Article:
“Bergstrom,” said Liz, running the word like a spell off her tongue. “Is that Swedish?”
“Norwegian, but he works in Canada — with polar bears.”
Liz nodded and lifted her gaze. Her bright green eyes seemed suddenly very distant. “Well, he won’t mind this weather, then.”
David turned to the windshield.
Impossible as it seemed, it was specked with snow.
A VERY STRANGE ESSAY
That’s amazing,” David gasped. “Where did that come from?”
Liz rolled down her window and caught a few flakes. “Never underestimate a wishing dragon.”
David gave her a withering look. “Liz, G’reth did not do this.” He pulled up his collar and got out of the car. “I’ll probably stay over at Sophie’s tonight. Thanks for the ride. See you tomorrow.” He blew a snowflake off his nose and looked at the sky. “Weird,” he muttered, and hurried indoors.
The elevator on the ground floor opened conveniently and he was up four flights to the geography department quicker than he might usually have expected. He swept through the map room, catching a globe with the corner of his bag and almost spinning it off its stand. By the time he’d reached the offices along the faculty corridor he was slightly out of breath and warm under the collar. He took a moment to steady himself, then knocked at a door labeled SEMINAR ROOM.
“Come in,” said a voice.
David eased himself inside. He’d been hoping to see at least three other students, but the padded orange chairs around the low coffee table were all abandoned. He grimaced and glanced at the clock. He was forty-five minutes late. The tutorial had happened without him. “Dr. Bergstrom, I’m really sorry,” he began. “I — gosh, it’s freezing in here.”
It was then that he realized the window was open. A chill breeze was rattling the vertical blinds, making them clatter against the glass. On an open wooden stand beside the large chalkboard, a row of journals were flapping their covers. Even in his overcoat, David shuddered.
Dr. Bergstrom was standing at the window, looking out, his hands pushed deep into the pockets of his slacks. He was wearing a plain white cotton shirt with the sleeves rolled loosely up to the elbows. Not a goose bump could be seen on his muscular forearms, just a gentle stream of honey white hairs that matched the color of those on his head. “You must be David,” he said, without looking around. His voice was even, as soft as the snowflakes floating past the window. It carried just a hint of the country of his birth.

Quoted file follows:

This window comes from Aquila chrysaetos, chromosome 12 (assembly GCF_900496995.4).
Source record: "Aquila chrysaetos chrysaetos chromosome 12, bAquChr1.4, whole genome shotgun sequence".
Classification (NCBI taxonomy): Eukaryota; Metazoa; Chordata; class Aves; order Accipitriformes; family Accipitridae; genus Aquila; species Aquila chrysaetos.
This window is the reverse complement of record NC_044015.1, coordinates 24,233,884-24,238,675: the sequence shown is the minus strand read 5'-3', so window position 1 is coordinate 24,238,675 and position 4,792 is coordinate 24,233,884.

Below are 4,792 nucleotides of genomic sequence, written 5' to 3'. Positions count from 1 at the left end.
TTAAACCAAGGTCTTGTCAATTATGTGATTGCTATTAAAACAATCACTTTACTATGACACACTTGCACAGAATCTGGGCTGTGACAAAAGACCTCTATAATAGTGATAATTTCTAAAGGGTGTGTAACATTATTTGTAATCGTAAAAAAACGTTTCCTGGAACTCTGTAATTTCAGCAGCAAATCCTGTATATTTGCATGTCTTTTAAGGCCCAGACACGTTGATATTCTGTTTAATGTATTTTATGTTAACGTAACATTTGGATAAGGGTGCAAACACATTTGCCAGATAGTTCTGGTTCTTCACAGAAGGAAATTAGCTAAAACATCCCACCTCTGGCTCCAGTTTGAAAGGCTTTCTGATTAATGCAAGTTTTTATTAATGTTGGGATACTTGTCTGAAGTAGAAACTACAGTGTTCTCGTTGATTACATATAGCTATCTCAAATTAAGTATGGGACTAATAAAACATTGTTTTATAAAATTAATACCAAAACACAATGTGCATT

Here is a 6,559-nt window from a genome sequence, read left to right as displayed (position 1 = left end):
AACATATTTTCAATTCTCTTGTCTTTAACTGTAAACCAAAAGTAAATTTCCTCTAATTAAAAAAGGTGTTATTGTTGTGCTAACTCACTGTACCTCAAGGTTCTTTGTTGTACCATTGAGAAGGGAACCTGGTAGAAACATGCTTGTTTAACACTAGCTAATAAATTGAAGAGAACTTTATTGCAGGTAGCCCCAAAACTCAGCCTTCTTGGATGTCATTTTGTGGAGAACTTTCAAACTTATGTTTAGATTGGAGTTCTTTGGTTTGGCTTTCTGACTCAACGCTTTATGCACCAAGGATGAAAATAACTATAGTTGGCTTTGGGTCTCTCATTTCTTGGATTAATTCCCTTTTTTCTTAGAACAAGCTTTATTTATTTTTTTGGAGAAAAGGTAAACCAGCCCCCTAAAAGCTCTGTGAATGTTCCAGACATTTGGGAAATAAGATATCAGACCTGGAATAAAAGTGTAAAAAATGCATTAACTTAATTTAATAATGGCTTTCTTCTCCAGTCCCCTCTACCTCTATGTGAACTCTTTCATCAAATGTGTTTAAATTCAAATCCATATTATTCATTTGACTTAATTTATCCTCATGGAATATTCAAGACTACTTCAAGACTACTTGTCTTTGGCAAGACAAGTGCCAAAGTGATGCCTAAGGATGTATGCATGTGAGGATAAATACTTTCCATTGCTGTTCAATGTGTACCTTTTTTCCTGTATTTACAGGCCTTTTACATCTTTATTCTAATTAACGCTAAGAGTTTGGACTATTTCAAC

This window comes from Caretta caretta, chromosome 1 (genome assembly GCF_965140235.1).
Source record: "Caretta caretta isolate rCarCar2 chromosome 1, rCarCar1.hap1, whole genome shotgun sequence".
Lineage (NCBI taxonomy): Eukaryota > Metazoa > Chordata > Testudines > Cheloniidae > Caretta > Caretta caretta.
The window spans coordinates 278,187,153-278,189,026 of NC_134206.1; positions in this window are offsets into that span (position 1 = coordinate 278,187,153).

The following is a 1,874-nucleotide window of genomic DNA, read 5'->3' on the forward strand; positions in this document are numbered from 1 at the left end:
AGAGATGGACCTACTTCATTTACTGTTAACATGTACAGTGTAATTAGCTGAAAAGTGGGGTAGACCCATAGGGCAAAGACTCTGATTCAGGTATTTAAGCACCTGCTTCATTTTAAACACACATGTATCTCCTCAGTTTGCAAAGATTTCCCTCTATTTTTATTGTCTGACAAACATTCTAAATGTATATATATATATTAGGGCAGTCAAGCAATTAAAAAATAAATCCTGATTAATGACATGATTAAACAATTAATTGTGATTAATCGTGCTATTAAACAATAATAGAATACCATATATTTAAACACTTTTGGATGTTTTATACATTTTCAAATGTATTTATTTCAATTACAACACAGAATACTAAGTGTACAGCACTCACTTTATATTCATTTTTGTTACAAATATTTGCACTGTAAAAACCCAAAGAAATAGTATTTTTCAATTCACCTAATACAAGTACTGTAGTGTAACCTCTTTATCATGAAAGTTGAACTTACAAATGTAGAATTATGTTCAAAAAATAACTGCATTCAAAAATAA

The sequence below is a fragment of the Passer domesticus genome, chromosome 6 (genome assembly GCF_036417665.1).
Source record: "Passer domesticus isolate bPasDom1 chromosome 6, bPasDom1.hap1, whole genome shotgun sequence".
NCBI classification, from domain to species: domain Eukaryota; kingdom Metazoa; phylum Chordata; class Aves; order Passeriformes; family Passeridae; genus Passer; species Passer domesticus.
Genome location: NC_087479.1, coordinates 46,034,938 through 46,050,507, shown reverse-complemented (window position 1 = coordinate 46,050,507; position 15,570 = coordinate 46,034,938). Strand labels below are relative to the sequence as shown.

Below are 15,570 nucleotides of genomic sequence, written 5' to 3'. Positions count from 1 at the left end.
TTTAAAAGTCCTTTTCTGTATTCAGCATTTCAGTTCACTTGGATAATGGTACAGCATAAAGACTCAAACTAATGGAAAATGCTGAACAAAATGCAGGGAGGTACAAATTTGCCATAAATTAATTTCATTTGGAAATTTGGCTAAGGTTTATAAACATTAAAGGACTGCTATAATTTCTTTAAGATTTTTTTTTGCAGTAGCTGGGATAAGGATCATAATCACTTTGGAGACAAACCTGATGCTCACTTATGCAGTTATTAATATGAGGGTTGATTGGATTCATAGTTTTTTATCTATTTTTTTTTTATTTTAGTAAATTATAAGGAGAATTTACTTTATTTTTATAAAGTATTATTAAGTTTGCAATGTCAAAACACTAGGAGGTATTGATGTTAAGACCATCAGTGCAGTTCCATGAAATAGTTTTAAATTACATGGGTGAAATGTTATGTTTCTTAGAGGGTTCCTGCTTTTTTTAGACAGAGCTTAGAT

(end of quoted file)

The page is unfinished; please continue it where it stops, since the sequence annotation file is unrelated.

“Yes. Excuse me, aren’t you cold?”
A smile touched the corner of Bergstrom’s mouth. “Right now, off the shores of Hudson Bay, the temperature will have fallen low enough to turn the sea to an icy slush. That’s cold, David. Glacial to you. Moderately chilly to the Inuit people. Still rather warm to a polar bear. It’s all a question of acclimatization. Do you want to tell me why you’re late?” He gestured to the arc of empty chairs.
David unbuttoned his overcoat and sat. “I, erm, got held up at home, sorry.”
Bergstrom closed the window and joined him. He had a classic Scandinavian appearance: wavy, well-groomed, collar-
The tips of David’s ears flared red. Many times in the past he’d regretted the day that he’d once let slip about keeping Gadzooks. The news had circled the geography department quicker than a virus infecting the Internet.
Bergstrom, swift to see his student’s discomfort, dismissed any awkwardness with a wave of his hand. “Please, don’t be embarrassed. I’m really quite intrigued by dragons. And as we don’t have time for a formal tutorial I thought we might spend a few minutes chatting about them.”
“I thought I was here to talk about geography?”
“You are,” said Bergstrom, opening a hand. “The study of the earth, its climate and inhabitants. That’s geography, isn’t it? We all have our place on this spinning rock. Why leave out dragons?”
“Because they’re not real,” David said bluntly. “They’re mythical creatures. We made them up.”
“And yet they’ve survived for centuries in our lives. I’m just curious to know how they came into yours?”
David glanced sideways, hiding a frown. Was he being teased here for being late? Where was Bergstrom going with this? Shouldn’t they be talking about glacial activity or rock formations or sea levels or something? What was the point of yapping about dragons? “I’m a tenant with a woman who makes them,” he said, answering the question as plainly as he could. “She’s a potter. She sells them at the market, in Scrubbley. She has a room in her house called the Dragons’ Den. She’s the one you should ask about dragons.”
Leaning forward, Bergstrom said, “I’m asking you. Come on, give me a folk legend. Anything. You have to have a story hidden away somewhere.”
David shook his head. “You’re not serious, surely?”
Bergstrom studied him carefully for a moment. “You forget, I live and work among the Inuit. Stories to them are like well-chewed bones: to be passed from mouth to mouth so their flavor might be shared and long remembered. Much of the history of the Arctic regions has been told across the light of a seal-oil lamp. Stories have a unique power, David. The Inuit believe they can capture souls.” He reached into his trousers then and drew out a gold-rimmed pocket watch. He opened it on the table in front of them. “This saved my life on the ice one time. Would you like me to tell you how?”
Other author's books: